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Thursday, July 22, 2010

Things Fortnightly

I am a few book reviews behind and have decided that these reviews will be my "things" for this edition of things fortnightly.
Review 1: Down To The Wire By David Rosenfelt

David Rosenfelt's Andy Carpenter books are series that my wife and I enjoy very much. Down to the Wire is Rosenfelt's second foray outside the series. The result is a much more satisfying read than his previous Carpenterless contribution: Don't tell a soul.
While I still prefer the Andy Carpenter books, Down to the Wire takes some of the more evocative elements from Don't Tell a Soul and even a secondary character and creates a vibrant, humorous page turner.

Review 2: A Mountain of Crumbs by Elena Gorokhova
This book is a memoir of Soviet life from the late 1950's through the 70's. Gorkhova presents a sometimes sentimental and sometime sardonic view of growing up Russian.
Having lived in Russia from 1992 to 1994 this book really struck a chord with me. While my Russian experience was in a different continent (I lived in Far East Russia and she lived in Leningrad (now St. Petersburg ) in Europe and both Gorokhova and her mother (the 2 principal characters) in the book were both residing in New Jersey by the time my Russian adventures began, Their Russia and my Russia were eerily similar.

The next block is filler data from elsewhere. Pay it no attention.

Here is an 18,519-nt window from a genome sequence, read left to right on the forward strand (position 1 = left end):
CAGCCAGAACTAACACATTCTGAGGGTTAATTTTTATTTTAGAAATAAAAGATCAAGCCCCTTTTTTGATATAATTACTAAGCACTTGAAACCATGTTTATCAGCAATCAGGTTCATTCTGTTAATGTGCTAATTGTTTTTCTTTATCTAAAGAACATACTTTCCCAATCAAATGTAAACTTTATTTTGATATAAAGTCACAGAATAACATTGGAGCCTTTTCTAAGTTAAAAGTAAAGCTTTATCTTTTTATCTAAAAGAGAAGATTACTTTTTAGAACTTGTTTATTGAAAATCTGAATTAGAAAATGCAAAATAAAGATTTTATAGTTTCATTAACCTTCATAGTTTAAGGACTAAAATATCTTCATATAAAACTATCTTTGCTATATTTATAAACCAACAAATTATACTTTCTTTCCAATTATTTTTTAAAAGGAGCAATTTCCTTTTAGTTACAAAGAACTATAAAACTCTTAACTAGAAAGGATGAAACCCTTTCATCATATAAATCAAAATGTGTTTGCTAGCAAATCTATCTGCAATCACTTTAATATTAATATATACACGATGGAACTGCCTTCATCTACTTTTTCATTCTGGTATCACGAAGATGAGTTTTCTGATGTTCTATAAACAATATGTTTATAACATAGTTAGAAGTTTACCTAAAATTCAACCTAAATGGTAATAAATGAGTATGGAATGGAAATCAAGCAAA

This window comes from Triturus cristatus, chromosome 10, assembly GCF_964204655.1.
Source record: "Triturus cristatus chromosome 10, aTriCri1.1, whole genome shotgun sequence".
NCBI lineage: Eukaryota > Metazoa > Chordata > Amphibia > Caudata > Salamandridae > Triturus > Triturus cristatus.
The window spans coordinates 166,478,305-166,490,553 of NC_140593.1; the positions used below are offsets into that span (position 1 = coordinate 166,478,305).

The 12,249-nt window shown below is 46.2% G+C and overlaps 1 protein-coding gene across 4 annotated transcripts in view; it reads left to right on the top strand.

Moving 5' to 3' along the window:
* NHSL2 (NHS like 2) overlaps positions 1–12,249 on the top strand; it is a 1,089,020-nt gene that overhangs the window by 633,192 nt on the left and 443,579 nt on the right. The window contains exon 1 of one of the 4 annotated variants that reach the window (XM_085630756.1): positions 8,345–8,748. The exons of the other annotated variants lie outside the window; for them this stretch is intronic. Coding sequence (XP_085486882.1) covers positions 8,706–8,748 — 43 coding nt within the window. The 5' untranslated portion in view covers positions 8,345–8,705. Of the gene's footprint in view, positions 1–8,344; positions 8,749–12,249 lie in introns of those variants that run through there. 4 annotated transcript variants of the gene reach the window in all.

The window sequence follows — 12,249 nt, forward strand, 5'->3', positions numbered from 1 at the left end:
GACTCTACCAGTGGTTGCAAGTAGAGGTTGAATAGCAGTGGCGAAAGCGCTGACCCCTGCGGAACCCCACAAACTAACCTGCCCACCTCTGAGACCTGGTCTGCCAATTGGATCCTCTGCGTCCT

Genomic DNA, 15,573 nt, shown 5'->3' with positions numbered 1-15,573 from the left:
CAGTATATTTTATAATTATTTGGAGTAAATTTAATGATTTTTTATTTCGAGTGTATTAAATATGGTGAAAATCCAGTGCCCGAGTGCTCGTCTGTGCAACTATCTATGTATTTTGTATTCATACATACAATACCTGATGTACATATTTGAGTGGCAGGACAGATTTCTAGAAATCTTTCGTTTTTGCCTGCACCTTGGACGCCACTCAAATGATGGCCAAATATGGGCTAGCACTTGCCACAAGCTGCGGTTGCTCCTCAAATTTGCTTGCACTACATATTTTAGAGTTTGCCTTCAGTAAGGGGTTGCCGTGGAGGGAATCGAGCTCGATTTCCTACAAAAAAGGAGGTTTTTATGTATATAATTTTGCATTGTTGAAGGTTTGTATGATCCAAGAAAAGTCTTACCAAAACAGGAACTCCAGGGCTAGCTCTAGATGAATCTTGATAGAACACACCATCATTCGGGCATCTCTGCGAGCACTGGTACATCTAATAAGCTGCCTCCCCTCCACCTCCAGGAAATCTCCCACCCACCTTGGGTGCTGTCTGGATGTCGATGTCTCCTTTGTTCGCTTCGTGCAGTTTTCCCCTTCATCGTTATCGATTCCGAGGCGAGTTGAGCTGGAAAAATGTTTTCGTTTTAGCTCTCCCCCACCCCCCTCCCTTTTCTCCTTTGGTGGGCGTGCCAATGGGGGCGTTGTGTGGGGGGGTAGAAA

This enchanting memoir really swept me off my feet. Her use of the English language is much more powerful than my own and it is not her native language. I would have liked to have read more about her husband and daughter. But like most good books, you are left wanting more.

Review 3: Autumn With the Moodys by Sarah Maxwell

A few years ago I picked up this book at a home school seminar. It is the second a four book series. My daughter Emma really enjoyed it, so this Summer I read it to the whole family, a chapter at a time after dinner.

It is the story of a home school family with 4 children and a 5th on the way. This particular book follows their exploits through the season of Autumn. While the book is based on the author's own family, it reads like a fiction in comparison to our own family. The children get along with each other and are generally obedient and compliant.

I was actually pretty surprised that all 3 of my kids like the book when our own life is so different than theirs. I would highly recommend this book, but be prepared if your family doesn't stack up. Another feature of a good book is that it leaves you wanting more for yourself.

Those are all the things I have for today. If you would like to share your things link them below.

Next Time: A rant about a beer commercial

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